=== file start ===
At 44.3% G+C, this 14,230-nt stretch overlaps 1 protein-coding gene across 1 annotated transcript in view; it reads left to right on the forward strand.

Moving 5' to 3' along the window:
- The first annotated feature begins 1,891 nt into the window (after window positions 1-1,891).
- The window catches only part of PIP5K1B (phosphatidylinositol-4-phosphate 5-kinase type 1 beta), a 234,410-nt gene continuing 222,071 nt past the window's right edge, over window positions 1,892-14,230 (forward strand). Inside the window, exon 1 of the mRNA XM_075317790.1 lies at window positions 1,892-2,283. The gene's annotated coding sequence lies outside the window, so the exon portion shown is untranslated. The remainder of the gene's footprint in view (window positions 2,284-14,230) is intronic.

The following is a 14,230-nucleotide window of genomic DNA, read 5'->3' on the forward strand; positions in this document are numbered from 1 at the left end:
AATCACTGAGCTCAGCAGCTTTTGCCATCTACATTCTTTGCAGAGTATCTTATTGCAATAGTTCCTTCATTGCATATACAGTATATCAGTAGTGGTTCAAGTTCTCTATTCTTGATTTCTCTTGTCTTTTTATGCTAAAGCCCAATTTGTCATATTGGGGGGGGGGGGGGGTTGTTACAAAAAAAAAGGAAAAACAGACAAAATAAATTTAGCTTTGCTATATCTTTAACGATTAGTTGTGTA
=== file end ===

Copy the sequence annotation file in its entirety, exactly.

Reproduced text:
At 44.3% G+C, this 14,230-nt stretch overlaps 1 protein-coding gene across 1 annotated transcript in view; it reads left to right on the forward strand.

Moving 5' to 3' along the window:
- The first annotated feature begins 1,891 nt into the window (after window positions 1-1,891).
- The window catches only part of PIP5K1B (phosphatidylinositol-4-phosphate 5-kinase type 1 beta), a 234,410-nt gene continuing 222,071 nt past the window's right edge, over window positions 1,892-14,230 (forward strand). Inside the window, exon 1 of the mRNA XM_075317790.1 lies at window positions 1,892-2,283. The gene's annotated coding sequence lies outside the window, so the exon portion shown is untranslated. The remainder of the gene's footprint in view (window positions 2,284-14,230) is intronic.

The following is a 14,230-nucleotide window of genomic DNA, read 5'->3' on the forward strand; positions in this document are numbered from 1 at the left end:
AATCACTGAGCTCAGCAGCTTTTGCCATCTACATTCTTTGCAGAGTATCTTATTGCAATAGTTCCTTCATTGCATATACAGTATATCAGTAGTGGTTCAAGTTCTCTATTCTTGATTTCTCTTGTCTTTTTATGCTAAAGCCCAATTTGTCATATTGGGGGGGGGGGGGGGTTGTTACAAAAAAAAAGGAAAAACAGACAAAATAAATTTAGCTTTGCTATATCTTTAACGATTAGTTGTGTA